Today, during the course of its annual general synod, the Anglican Church voted on the subject of women bishops. Contrary to the expectations of everyone (including this writer), this legislation was not passed. Don’t start rejoicing and proclaiming that there is hope for the Anglican Church just yet because the vote failed by a whole four votes in the House of the Laity. The interesting part of this story is that all of the leading Anglican clergy have been campaigning hard for women bishops. One of those leading the charge is the exiting Archbishop of Canterbury, Rowan Williams (who loses credibility every time he smiles because he looks like an aging Grover from the Sesame Street). Williams wanted to get women bishops approved before his tenure ended this year. It might have looked like he failed, but with the results that we saw today it will not be long before he gets his wish.
This vote show a difference of opinion between the clergy of the Anglican Church and the laity. It is just another sign of the fractures within the Church of England (C of E) and a sign of the coming civil war within the C of E (Damian Thompson said it first). Women clergy is one of the foremost issues that has caused Anglican groups to break away from the main body and often return to Rome, but it is not the only one. There is also a strong division between low church Anglicans (more mainline Protestants) and high church Anglicans (Catholic lite).
One top of that there has been a shift away from England as the center of power and authority and more towards Africa. (The second highest Anglican churchman, the Archbishop of York, was born in Uganda.) Originally, the C of E was used by the Imperial English government to strengthen and unite the empire. But as that empire disappeared and the member nations became independent, so did the branches of the C of E within those nations. (That is why the majority of Anglicanism is different in different parts of the world, both in doctrine and ceremony.) The African branches have tended to be more conservative and as such have sought to distance themselves for their progressive mother church in England. In fact, back in 2008, a number of conservative Anglicans did not attend the Lambeth Conference that takes place every ten years. (This meeting is used by Anglicans bishops around the world to set policy.) Instead, these bishops met in Jerusalem a week before Lambeth at the Global Anglican Future Conference.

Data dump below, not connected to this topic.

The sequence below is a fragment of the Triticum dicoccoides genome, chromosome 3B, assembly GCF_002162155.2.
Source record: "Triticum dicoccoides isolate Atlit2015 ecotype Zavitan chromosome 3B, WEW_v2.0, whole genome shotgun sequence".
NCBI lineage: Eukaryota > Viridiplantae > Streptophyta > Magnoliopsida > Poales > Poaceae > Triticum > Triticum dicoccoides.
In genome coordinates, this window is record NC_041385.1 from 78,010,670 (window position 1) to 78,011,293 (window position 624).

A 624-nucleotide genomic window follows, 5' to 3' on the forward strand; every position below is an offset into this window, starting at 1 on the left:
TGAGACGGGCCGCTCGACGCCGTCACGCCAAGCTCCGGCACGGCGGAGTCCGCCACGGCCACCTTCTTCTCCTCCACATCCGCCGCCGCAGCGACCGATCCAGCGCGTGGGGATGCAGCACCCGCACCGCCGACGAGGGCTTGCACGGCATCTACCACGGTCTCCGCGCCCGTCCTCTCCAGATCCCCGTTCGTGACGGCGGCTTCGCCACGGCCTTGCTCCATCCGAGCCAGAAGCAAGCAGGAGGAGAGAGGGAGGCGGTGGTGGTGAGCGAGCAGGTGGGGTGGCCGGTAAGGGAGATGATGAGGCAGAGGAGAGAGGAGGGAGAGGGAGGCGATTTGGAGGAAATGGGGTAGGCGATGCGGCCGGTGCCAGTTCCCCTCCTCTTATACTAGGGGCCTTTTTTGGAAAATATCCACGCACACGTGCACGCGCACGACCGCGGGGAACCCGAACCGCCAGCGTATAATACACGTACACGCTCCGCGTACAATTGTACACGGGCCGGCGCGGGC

The bottom line is that the Anglican Church around the world is in crisis. It is falling apart because of the constant march of modernism and progressivism is undermining its foundation, which was already weak from its break with Rome. A former Anglican priest said that in 50 years there would be no Anglican Church, but I kind of doubt that for one reason: the British Monarchy. The Anglican Church and the British Monarchy are very intertwined. If the Anglican Church were to go away, it would greatly weaken the monarchy. That being said, the Anglican Church as we know it today will disappear (especially the doctrine). All that will be left will be the outward appearance of a church, all fluff and bright colors, but no substance.
As they go through a very difficult period over the next few years, let’s keep our Anglican brothers and sisters in our prayers. Let’s pray that they will find their way home to Rome.